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Incorporation: now, later or never?

If you’re like most unincorporated small farming businesses, you’re likely contemplating these thorny questions: Should I incorporate? If so, when’s the best time? If not, why not?

The simple answer is: Incorporation is always good because it delivers terrific tax benefits while creditor-proofing my personal finances. But, like all simple answers, this one is much too simplistic. Whether or not to incorporate raises a number of issues, including the length of time you’ve been in business, your personal cash flow needs and the personal and corporate tax rates in your province. Here is a closer look at how these issues might affect your decision.

Cash flow and you
If you need all of the profits from your farming business to support your personal cash flow needs, incorporation may not be for you. The cost of setting up and maintaining the corporation could outweigh the tax benefits. But when your financial position allows you to retain some of your business profits inside the company, incorporation could deliver significant tax savings. The money retained in the company can be used to grow the operations or invest in other
non-related investments.

Taxing questions and answers
When it comes to taxes, incorporation can be tricky. If you’re in the initial stages, it’s usually advisable not to incorporate because losses incurred by an incorporated business can’t flow through to shareholders. You’re better off being able to use those losses personally against other income. Once your business becomes profitable, incorporation can provide tax advantages.

If your business earns active business income (income earned as a direct result of the farming operation as opposed to passive income earned, for example, by holding other investments through the corporation), you may gain an immediate tax break (in some provinces) and the opportunity to defer part of your tax payment.

A Canadian controlled private corporation’s active business income is taxed at a relatively low combined federal/provincial rate of 12 to 19 per cent, depending on the province in which you’re doing business. In most provinces, the lower rate is applied federally on the first $500,000 of active business income, with the exception of Manitoba and Nova Scotia, where the lower rate may be applied on the first $400,000. Even though shareholders must pay a second level of tax once the after tax income is paid out as dividends, this second level of tax is applied only when the dividends are paid.

So you can control when you pay these taxes by choosing to declare dividends in years when your personal taxable income is lower.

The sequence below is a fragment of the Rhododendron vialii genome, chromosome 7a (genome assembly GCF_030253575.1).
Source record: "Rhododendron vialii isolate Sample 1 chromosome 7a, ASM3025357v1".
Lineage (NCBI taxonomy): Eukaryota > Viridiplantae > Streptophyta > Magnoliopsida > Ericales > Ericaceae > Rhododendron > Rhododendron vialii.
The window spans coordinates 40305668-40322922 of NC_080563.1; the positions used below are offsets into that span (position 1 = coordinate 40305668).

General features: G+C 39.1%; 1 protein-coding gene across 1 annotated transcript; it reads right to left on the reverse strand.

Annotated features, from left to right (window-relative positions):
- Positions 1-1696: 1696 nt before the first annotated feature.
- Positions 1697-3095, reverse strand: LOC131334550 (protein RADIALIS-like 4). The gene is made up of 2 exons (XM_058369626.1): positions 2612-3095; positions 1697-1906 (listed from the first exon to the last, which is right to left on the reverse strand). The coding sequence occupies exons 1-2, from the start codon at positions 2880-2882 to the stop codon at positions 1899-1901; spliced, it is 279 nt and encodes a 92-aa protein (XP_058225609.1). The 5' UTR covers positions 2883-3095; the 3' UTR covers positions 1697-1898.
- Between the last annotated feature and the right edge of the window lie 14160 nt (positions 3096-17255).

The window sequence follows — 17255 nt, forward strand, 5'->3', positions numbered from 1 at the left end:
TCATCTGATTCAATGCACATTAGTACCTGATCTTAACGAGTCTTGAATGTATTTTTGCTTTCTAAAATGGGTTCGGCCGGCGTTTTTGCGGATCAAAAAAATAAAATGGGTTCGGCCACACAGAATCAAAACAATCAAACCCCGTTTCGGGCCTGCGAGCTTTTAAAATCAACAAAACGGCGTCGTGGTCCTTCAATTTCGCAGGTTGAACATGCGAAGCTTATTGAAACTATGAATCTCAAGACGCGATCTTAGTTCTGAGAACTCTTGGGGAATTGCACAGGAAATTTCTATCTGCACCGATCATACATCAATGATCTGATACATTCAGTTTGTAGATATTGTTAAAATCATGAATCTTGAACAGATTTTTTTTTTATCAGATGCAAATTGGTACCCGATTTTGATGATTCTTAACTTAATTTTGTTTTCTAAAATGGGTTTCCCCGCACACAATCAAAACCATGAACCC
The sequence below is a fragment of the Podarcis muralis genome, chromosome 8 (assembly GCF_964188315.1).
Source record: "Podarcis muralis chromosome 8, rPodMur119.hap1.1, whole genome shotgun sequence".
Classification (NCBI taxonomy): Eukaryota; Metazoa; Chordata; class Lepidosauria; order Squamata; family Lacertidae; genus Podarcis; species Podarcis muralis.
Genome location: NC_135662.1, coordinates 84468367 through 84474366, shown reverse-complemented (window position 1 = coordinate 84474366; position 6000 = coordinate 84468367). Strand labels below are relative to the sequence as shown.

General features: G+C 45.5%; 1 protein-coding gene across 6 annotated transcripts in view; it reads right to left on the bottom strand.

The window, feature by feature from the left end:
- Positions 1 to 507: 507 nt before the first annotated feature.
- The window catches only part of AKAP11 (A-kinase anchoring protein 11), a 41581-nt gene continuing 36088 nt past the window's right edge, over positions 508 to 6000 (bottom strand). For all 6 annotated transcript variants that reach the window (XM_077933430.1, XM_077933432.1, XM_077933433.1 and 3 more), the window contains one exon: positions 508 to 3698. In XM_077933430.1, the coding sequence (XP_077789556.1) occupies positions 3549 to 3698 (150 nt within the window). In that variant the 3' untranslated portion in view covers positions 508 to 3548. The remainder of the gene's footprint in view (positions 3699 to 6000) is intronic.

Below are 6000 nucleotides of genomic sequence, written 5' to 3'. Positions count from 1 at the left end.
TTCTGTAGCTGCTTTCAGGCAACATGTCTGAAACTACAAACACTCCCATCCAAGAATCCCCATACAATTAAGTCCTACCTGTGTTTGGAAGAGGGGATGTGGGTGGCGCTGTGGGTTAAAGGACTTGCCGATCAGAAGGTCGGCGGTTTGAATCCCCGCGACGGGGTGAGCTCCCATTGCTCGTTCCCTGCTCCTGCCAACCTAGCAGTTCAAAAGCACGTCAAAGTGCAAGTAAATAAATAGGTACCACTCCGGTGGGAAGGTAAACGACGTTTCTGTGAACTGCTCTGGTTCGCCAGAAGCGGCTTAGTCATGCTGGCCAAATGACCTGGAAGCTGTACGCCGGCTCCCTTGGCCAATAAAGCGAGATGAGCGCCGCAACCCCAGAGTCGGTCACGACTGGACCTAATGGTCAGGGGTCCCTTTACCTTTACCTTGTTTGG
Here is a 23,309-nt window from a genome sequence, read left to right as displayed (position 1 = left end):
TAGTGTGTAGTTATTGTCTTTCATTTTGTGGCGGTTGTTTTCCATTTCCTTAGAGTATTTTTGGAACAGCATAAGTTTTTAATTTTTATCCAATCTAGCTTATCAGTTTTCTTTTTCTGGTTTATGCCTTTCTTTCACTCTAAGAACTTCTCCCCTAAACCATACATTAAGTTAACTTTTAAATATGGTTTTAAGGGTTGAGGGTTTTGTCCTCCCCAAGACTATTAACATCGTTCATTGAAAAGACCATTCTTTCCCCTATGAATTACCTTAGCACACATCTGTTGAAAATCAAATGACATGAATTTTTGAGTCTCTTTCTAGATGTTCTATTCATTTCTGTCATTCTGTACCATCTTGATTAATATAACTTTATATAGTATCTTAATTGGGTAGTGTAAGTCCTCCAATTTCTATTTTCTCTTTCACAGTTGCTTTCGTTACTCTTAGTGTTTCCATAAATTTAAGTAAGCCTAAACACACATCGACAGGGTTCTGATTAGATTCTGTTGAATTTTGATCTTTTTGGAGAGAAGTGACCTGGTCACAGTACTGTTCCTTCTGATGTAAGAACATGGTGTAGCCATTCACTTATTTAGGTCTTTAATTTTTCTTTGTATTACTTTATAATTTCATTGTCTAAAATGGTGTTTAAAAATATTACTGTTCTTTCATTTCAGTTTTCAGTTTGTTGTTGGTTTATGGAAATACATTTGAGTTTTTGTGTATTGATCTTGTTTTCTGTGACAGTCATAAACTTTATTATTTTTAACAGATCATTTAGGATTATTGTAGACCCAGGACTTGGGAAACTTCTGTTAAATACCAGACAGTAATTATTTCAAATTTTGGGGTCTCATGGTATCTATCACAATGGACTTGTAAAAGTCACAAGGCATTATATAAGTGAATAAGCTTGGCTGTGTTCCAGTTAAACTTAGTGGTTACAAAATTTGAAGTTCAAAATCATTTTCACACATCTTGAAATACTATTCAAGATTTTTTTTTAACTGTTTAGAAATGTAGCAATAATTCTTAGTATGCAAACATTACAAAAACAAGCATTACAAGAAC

Incorporation also allows you to take advantage of income splitting to reduce taxes. If your spouse or adult children are shareholders in your corporation, any dividends they receive will usually be taxed in their hands. Your corporation can also employ your family members as long as their remuneration is reasonable for the work performed. You can defer certain expenses as well, such as employee bonuses. In order to be deductible in the year by the
corporation, it must actually be paid to you no later than six months after the end of the year.

Creditor-proofing personal assets
Incorporation can limit your liability because corporate assets and personal assets are kept separate and corporate creditors can only go after assets owned by the corporation. But incorporation may not protect you from all creditors: banks and other corporate suppliers often require small business owners to personally guarantee any liabilities and directors of a corporation may be liable for many types of unpaid debts.

Estate planning
The life of an unincorporated business usually ends with the life of its proprietor. But a corporation can continue to exist indefinitely, which is why corporations are often used for estate planning purposes. It is important to take steps so that after your death the business remains profitable with sound management provided by family members or others.

If after assessing the pros and cons, you’re leaning toward incorporation, you still have a few important decisions to make:

• Who will be the shareholders? You may choose to make family members shareholders for income splitting purposes, but the ability to issue shares to family members is limited in certain corporate structures.

• Who will be on the board of directors? Directors have exposure to many different types of liabilities, so becoming a director is not a decision to be taken lightly.

• Who should be the officers? These are the people entitled to sign documents on behalf of the corporation. They must be chosen with care and with an eye to the future direction of your business.

This is a general source of information only. It is not intended to provide personalized tax, legal or investment advice, and is not intended as a solicitation to purchase securities. Paul Vaillancourt is solely responsible for its content. For more information on this topic or any other financial matter, please contact an Investors Group Consultant.

September 25, 2013  By Paul R. Vaillancourt CFP CLU CHS and CPCA


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